Effects of Eccentricity on Climates and Habitability of Terrestrial Exoplanets Around M dwarfs

Eccentricity is an important orbital parameter. Understanding its effect on planetary climate and habitability is critical for us to search for a habitable world beyond our solar system.

The orbital configurations of M-dwarf planets are always tidally-locked at resonance states, which are quite different from those around Sun-like stars. M-dwarf planets need to be investigated separately. Here we use a comprehensive three-dimensional atmospheric general circulation model to systematically investigate how eccentricity influences climate and habitability of M-dwarf exoplanets. The simulation results show that (1) the seasonal climatic cycles of such planets are very weak even for e = 0.4. It is unlikely that an aqua planet falls out of a habitable zone during its orbit. (2) The annual global mean surface temperature significantly increases with increased eccentricity, due to the decrease of the cloud albedo.

Both the runaway greenhouse inner edge and moist greenhouse inner edge shift outward. (3) Planets in an eccentric orbit can be captured in other spin-orbit resonance states which lead to different climate patterns, namely eyeball pattern and striped-ball pattern.The striped-ball pattern has evidently higher surface temperatures due to the reduced planetary albedo. Near the outer edge, planets with p = 1.0 and 2.0 are more resistant to the snowball state due to more locally-concentrated stellar fluxes. Thus, planets with integer spin-orbit resonance numbers have wider habitable zones than those with half-integer spin-orbit resonance states. Above all, as a comparison to circular orbit, eccentricity shrinks the width of the habitable zone.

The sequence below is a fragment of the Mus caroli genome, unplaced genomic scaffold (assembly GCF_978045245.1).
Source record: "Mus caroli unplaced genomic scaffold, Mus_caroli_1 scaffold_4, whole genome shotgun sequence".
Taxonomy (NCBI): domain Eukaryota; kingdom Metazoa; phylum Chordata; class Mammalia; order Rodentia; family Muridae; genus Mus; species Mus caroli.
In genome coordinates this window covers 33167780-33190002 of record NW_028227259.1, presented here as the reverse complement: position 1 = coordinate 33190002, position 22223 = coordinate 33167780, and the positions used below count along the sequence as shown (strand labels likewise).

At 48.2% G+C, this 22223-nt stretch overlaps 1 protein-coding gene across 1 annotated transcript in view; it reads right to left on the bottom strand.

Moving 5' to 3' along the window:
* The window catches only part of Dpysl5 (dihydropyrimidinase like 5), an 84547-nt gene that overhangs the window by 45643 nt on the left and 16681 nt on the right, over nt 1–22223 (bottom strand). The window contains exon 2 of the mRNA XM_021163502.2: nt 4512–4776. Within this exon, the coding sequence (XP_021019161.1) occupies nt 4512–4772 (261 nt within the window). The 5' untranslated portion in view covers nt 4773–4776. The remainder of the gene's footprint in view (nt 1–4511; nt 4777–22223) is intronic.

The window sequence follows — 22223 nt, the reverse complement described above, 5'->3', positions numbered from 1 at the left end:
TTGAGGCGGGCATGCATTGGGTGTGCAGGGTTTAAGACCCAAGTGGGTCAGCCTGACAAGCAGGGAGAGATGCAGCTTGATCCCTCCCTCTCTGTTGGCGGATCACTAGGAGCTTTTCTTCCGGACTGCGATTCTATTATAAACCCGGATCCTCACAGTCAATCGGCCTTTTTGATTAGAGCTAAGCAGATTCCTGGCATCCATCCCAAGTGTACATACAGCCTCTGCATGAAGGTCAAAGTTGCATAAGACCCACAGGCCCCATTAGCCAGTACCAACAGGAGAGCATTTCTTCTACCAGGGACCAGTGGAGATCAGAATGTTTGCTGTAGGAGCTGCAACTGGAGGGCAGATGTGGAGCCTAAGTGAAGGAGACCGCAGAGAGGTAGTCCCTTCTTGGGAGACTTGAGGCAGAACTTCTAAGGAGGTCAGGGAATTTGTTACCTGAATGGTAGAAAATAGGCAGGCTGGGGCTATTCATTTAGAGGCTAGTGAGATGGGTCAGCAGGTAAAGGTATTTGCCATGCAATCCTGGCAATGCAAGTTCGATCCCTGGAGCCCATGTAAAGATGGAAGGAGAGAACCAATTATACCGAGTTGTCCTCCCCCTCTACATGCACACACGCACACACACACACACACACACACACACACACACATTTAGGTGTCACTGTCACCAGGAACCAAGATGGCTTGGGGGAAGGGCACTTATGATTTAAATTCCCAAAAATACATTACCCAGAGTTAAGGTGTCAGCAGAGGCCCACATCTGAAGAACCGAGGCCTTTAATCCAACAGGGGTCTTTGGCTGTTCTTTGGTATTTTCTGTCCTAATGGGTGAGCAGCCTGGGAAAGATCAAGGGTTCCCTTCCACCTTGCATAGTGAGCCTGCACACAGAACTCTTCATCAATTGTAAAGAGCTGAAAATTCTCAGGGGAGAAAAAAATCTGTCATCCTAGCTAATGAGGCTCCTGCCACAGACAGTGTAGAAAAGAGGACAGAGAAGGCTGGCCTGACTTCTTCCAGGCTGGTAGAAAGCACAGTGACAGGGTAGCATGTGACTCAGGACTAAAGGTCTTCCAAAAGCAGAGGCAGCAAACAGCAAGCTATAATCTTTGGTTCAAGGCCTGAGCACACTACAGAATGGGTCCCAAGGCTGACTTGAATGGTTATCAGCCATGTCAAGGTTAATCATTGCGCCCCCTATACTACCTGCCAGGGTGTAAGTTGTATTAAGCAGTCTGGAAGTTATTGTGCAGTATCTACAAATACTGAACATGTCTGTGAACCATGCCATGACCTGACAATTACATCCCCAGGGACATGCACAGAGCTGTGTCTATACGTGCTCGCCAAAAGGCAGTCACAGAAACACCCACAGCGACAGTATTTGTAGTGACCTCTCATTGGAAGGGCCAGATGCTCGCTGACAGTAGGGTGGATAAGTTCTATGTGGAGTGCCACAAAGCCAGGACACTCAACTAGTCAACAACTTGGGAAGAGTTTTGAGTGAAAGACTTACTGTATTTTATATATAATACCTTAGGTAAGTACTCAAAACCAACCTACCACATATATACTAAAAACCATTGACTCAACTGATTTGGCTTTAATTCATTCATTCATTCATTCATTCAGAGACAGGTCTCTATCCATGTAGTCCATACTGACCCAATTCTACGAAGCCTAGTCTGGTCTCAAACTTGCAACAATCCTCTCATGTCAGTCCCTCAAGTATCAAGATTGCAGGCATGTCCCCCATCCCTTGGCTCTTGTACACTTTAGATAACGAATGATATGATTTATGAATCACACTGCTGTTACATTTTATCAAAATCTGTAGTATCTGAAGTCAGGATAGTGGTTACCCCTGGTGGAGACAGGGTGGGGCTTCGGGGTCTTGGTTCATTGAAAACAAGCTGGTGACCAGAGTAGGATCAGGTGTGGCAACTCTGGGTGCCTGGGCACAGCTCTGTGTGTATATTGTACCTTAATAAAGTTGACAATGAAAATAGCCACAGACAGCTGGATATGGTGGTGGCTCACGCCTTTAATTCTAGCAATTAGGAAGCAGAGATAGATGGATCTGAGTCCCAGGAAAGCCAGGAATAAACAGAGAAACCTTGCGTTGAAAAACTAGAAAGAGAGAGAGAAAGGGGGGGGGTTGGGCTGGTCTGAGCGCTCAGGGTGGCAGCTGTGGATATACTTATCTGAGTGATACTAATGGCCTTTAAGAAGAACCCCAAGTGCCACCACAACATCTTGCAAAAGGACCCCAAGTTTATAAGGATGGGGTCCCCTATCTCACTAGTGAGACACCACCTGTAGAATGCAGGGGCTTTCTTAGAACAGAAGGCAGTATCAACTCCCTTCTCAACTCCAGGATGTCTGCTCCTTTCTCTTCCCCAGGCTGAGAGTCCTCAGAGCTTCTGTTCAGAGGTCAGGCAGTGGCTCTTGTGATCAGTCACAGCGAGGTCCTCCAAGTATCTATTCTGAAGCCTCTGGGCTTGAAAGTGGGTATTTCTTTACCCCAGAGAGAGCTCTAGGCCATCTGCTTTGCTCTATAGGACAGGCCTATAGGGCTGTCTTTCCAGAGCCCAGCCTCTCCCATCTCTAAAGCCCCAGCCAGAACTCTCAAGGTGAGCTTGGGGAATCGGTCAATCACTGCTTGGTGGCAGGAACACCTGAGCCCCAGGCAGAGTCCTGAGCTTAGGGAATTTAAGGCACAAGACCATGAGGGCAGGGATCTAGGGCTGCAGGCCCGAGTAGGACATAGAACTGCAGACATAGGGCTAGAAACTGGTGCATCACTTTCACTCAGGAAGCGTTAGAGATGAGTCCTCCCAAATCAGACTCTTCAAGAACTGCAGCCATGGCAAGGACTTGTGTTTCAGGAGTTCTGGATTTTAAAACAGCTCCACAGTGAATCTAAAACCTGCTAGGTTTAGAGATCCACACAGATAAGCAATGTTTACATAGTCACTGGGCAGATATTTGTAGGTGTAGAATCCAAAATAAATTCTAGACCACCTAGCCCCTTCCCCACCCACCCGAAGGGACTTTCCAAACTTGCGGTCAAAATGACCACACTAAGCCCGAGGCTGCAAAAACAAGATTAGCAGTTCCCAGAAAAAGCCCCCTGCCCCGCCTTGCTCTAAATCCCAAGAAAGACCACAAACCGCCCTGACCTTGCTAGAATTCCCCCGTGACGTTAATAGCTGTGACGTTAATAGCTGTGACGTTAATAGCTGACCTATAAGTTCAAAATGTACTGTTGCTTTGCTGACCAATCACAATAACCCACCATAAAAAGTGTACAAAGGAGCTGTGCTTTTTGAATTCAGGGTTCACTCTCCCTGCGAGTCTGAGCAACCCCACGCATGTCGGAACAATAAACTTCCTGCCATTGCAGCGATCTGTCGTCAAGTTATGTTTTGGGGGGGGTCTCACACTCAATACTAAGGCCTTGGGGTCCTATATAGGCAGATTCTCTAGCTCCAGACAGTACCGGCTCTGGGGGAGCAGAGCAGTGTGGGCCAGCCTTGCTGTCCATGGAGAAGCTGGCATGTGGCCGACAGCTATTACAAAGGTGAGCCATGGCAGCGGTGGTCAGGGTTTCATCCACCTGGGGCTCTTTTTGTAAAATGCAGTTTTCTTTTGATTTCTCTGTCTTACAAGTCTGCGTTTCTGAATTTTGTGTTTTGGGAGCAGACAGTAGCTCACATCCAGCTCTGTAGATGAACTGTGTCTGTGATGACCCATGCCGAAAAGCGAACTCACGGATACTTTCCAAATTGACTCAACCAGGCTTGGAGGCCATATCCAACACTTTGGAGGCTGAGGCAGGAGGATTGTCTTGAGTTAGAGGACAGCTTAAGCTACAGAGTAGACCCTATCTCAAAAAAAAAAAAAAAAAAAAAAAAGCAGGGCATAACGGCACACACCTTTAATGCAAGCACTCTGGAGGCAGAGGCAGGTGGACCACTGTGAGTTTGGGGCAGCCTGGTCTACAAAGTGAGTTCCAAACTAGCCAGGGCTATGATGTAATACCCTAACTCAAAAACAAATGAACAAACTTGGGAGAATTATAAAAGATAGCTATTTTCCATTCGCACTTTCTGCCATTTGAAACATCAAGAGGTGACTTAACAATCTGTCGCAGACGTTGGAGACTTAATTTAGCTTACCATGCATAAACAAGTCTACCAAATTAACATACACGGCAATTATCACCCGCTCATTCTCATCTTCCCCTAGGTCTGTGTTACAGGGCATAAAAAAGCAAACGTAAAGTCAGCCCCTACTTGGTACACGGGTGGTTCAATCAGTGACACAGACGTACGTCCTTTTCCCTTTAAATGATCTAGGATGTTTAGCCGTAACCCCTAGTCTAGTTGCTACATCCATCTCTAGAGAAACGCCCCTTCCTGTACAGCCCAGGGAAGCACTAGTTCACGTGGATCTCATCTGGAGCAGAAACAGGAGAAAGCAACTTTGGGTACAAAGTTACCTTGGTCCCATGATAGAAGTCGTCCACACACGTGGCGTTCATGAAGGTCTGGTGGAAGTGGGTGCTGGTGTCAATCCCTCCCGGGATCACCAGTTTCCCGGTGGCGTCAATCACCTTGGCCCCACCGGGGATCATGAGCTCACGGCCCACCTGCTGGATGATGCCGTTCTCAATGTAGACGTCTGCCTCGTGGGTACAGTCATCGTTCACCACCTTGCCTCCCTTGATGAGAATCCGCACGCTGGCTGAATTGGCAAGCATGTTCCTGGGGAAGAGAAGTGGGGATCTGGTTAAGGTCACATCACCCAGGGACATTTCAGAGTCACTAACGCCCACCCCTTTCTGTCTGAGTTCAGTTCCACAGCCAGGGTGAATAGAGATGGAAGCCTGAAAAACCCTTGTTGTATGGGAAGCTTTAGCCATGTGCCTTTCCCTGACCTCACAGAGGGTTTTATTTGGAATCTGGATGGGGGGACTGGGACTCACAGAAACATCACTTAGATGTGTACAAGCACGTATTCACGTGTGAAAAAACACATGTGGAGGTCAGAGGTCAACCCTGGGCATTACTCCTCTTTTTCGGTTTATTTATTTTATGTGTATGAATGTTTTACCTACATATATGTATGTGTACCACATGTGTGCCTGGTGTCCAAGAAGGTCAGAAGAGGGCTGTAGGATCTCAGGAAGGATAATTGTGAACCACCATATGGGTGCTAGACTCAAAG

Yuwei Wang, Yonggang Liu, Feng Tian, Yongyun Hu, Yi Huang
(Submitted on 3 Oct 2017)

Subjects: Earth and Planetary Astrophysics (astro-ph.EP)
Cite as: arXiv:1710.01405 [astro-ph.EP] (or arXiv:1710.01405v1 [astro-ph.EP] for this version)
Submission history
From: Yuwei Wang
[v1] Tue, 3 Oct 2017 22:21:50 GMT (3008kb)
https://arxiv.org/abs/1710.01405

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